UCSF Cancer Expert Helps Patients And Caregivers Achieve A Better Understanding Of A Cancer Diagnosis In Two New Books

November 05, 1998

We all have an untapped potential for emotional and spiritual strength that enables us to endure whatever life throws our way, even if it is a life-threatening illness like cancer, according to a cancer expert at the University of California San Francisco.

In UCSF oncologist, Ernest Rosenbaum's, M.D., new book, "Inner Fire: Your Will to Live" (Plexus Publishing, $14.95), nineteen people including those who have faced cancer or another serious illness, physicians, caregivers, and family and friends of patients, describe some of the critical ingredients of a person's will to live. For example, readers find out what inspired Laura Evans and a group of breast cancer survivors to climb the 23,000 foot Mount Aconcagua in Argentina, the highest peak in the Western Hemisphere.

"This book provides people with the perspective of what it is like to go through an illness," said Rosenbaum. "By understanding how others have coped with illness, this guide helps those facing a life-threading disease to better cope themselves and develop a stronger will to live."

Rosenbaum, a long-time medical oncologist who has written 16 other books on cancer therapy, said that doctors have always been fascinated by the power of a patient's will to live and what makes them overcome their sickness to fight for their life.

In trying to find the answers to these questions Rosenbaum and his wife, Isadora Rosenbaum, who is the co-author of the book and works in an oncology practice providing psychosocial support to patients and their families, began asking people about what enabled them to live fully when faced with disease. They found that there is a commonality of factors among those who have a strong will to live. These include hope, faith, attitude, determination, the love of life, courage, luck and chance, the ability to cope, a support system, having a purpose (goals), and the appropriate medical care. In addition, those who have a remarkable will to live appear to have strong bonds of friendship and love. Rosenbaum said that the integration of these common factors is the keystone for the will to live.

But it was not only through others' experiences with illness that he came to understand the human power of the will to live. When Rosenbaum suffered respiratory failure and an acute heart attack in 1995, he learned about his own will and was also forced to reaffirm his values and beliefs.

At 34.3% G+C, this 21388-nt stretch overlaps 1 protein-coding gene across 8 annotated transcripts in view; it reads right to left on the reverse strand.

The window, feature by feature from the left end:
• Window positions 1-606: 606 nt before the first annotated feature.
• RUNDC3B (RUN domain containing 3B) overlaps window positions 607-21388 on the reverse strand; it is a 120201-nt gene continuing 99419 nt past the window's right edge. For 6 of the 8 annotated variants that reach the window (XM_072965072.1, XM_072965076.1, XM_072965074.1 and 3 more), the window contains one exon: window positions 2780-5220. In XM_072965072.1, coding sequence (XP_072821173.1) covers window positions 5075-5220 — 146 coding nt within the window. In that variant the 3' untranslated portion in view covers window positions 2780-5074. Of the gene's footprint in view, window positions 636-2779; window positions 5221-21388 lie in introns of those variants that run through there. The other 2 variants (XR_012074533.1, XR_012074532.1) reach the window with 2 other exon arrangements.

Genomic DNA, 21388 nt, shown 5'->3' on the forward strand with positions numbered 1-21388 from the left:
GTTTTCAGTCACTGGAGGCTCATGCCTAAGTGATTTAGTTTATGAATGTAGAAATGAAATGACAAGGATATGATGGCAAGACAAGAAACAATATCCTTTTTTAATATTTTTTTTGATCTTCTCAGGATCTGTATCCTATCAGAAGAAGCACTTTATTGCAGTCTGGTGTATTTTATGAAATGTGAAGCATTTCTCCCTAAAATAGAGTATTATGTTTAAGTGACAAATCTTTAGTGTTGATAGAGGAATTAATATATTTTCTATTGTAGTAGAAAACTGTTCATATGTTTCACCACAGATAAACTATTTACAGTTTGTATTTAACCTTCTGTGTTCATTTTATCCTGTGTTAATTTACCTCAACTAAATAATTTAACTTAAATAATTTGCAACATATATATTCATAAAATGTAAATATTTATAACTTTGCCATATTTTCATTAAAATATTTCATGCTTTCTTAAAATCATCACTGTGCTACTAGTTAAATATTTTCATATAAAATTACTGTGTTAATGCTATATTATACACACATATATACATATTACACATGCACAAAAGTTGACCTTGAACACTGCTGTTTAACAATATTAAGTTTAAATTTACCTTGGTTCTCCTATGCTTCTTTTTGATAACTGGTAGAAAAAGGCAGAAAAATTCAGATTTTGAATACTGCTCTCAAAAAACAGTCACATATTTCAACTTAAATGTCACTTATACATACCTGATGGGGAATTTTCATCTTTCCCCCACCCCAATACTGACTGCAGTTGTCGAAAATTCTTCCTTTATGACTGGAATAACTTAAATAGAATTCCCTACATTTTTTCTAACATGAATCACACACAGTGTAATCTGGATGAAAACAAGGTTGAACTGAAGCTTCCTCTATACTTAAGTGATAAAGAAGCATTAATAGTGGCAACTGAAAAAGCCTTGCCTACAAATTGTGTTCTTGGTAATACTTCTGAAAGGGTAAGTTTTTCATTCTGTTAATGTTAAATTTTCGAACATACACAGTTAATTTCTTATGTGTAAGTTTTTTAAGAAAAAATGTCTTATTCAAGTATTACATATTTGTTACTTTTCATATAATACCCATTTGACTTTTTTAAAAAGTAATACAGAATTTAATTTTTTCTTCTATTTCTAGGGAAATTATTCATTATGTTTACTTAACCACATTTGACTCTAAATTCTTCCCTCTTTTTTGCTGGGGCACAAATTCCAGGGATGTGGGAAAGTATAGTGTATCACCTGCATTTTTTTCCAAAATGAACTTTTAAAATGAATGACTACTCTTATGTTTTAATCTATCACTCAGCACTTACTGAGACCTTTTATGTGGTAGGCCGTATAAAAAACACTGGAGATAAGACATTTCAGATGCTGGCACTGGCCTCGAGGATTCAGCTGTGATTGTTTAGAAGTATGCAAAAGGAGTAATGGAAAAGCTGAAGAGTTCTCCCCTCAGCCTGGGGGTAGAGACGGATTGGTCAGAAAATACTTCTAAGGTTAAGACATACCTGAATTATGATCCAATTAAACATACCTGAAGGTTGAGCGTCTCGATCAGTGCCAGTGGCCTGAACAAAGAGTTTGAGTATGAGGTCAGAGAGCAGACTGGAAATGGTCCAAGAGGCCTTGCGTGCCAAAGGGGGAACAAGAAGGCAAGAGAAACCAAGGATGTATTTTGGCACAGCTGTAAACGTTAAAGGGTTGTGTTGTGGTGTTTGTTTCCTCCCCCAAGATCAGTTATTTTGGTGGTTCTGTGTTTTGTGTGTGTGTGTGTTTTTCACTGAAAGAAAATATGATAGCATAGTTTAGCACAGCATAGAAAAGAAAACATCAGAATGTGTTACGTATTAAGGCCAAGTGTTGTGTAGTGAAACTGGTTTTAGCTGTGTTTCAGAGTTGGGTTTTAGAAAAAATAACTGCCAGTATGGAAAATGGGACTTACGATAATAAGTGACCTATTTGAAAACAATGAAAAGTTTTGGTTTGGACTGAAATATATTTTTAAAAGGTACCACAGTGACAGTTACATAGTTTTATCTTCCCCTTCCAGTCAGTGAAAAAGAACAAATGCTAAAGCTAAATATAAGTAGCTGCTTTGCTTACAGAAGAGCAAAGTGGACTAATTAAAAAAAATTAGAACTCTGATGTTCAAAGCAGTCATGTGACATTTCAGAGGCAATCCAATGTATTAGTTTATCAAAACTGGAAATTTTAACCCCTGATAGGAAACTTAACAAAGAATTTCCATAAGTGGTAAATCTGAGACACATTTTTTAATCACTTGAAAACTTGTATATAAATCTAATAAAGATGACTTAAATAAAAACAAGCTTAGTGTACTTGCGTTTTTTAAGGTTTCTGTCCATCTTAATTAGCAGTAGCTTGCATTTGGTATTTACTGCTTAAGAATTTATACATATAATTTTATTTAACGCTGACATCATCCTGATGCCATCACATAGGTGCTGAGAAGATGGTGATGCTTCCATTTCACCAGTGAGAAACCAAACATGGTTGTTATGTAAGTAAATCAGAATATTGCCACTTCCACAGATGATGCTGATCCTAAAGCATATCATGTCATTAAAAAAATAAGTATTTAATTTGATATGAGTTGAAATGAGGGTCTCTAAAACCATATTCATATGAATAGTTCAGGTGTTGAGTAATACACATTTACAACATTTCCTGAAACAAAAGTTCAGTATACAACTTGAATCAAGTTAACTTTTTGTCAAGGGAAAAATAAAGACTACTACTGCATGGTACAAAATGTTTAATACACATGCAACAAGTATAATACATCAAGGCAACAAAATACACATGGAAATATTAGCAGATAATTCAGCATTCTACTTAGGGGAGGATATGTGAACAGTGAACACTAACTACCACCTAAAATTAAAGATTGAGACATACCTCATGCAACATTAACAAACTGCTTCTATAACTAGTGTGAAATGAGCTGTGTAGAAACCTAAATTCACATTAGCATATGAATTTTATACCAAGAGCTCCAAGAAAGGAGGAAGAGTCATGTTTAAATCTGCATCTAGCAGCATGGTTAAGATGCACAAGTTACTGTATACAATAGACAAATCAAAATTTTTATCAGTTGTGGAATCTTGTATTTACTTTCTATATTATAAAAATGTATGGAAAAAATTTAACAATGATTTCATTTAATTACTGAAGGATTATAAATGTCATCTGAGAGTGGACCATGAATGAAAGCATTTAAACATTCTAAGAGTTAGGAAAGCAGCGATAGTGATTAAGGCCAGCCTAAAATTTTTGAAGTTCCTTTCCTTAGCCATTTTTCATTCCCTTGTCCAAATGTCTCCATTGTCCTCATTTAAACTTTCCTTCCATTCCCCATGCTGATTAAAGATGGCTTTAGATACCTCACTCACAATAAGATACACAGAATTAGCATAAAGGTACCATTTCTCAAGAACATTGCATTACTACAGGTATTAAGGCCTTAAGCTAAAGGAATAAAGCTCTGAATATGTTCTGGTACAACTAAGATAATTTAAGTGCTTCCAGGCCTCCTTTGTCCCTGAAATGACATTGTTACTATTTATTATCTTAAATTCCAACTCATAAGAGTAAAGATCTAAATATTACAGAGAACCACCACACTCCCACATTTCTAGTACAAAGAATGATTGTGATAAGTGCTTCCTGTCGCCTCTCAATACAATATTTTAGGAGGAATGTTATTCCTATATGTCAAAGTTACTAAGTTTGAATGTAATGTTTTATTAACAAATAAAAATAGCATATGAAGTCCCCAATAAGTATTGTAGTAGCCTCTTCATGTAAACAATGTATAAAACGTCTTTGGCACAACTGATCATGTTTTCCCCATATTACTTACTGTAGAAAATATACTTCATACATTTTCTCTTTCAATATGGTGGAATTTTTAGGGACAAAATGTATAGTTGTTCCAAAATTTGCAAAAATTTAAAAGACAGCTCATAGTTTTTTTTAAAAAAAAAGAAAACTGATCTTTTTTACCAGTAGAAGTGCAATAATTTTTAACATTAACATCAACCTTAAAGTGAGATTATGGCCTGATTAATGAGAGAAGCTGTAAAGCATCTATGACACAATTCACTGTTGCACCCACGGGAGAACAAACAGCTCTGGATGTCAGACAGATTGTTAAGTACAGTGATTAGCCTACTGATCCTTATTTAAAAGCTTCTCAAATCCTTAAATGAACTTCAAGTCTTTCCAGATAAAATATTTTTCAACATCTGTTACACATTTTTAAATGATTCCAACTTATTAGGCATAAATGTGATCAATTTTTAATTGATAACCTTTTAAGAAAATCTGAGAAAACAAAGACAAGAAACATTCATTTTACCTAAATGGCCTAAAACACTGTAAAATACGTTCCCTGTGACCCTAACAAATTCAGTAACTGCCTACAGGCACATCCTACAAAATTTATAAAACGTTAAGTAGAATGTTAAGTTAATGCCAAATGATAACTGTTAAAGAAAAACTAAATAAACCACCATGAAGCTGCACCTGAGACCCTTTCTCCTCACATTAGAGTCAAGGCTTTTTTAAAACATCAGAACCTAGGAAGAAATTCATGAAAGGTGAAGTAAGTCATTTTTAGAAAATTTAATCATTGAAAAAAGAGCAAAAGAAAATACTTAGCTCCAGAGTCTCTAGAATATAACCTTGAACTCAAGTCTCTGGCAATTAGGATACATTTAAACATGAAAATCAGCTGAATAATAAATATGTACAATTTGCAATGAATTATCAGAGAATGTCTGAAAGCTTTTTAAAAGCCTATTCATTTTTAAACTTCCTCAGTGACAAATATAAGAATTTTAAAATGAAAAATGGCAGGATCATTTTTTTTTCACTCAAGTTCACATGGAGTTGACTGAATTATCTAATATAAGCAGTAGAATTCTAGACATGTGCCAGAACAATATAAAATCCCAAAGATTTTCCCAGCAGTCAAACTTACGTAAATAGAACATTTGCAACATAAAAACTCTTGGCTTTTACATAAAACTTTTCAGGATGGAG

He said that, like the people whose stories are depicted in the book, his will to live comes from hope and is also rooted in stark reality. The diagnosis of a life-threatening illness can act as a "wake-up call" and provides a person with an opportunity to acknowledge his or her mortality and to examine priorities. For instance, when a person receives a dismal prognosis, many ask themselves such questions as: What is important to me? How do I want to spend the rest of my life? What behaviors or attitudes do I wish to change?

Rosenbaum said that anyone who goes through this process inevitably experiences positive change and, in doing so, begins to nurture their will to live. In the Rosenbaums' second new book, "Cancer Supportive Care: A Comprehensive Guide for Patients and Their Families" (Somerville House Publishing, $24.95), they provide cancer patients and their caregivers with a comprehensive guide that helps them make their way through the myriad of confusing paths toward physical and emotional recovery and stability.

The Rosenbaums share their many years of experience working as caregivers of cancer patients and translate them into a series of recommendations patients and their families can rely on to promote full recovery or a better quality of life. "There are many treatments for cancer but without supportive care, a person has less of a chance of surviving the disease," Rosenbaum said. "Medical therapy is often very difficult to tolerate, but supportive care addresses the whole person and improves a patient's quality of life while they are facing a life-threatening illness."

The guide includes information on a wide breadth of topics ranging from up-to-date medical information on cancer and its treatments to discussions regarding the emotional impact of the disease on a person. The authors also discuss a person's will to live, coping strategies, spirituality, exercise, sexuality, nutrition, managed care, patient-physician relationships, grief and recovery.

In addition, this is one of the first books of its kind to provide new information on alternative and complementary therapies; the role of creative expression, visualization and spirituality for those living with cancer; stress and emotional well-being; and bone marrow transplants.

Rosenbaum said that the guide is dedicated to living, rather than dying, and to helping patients concentrate on enhancing and cherishing the quality of their lives despite their brush with cancer.

Both of the Rosenbaums' books are available at the UCSF and UCSF/Mount Zion Medical Center bookstores and libraries and at the UCSF Cancer Resource Center at Mount Zion. "The Inner Fire" is also available through Plexus Publishing; to order call 1-888-626-9662 and for more information, call 512-442-2003, or check out the book's website at www.innerfire.com. "Cancer Supportive Care" is available through Somerville House Publishing at 416-486-6434.

University of California - San Francisco

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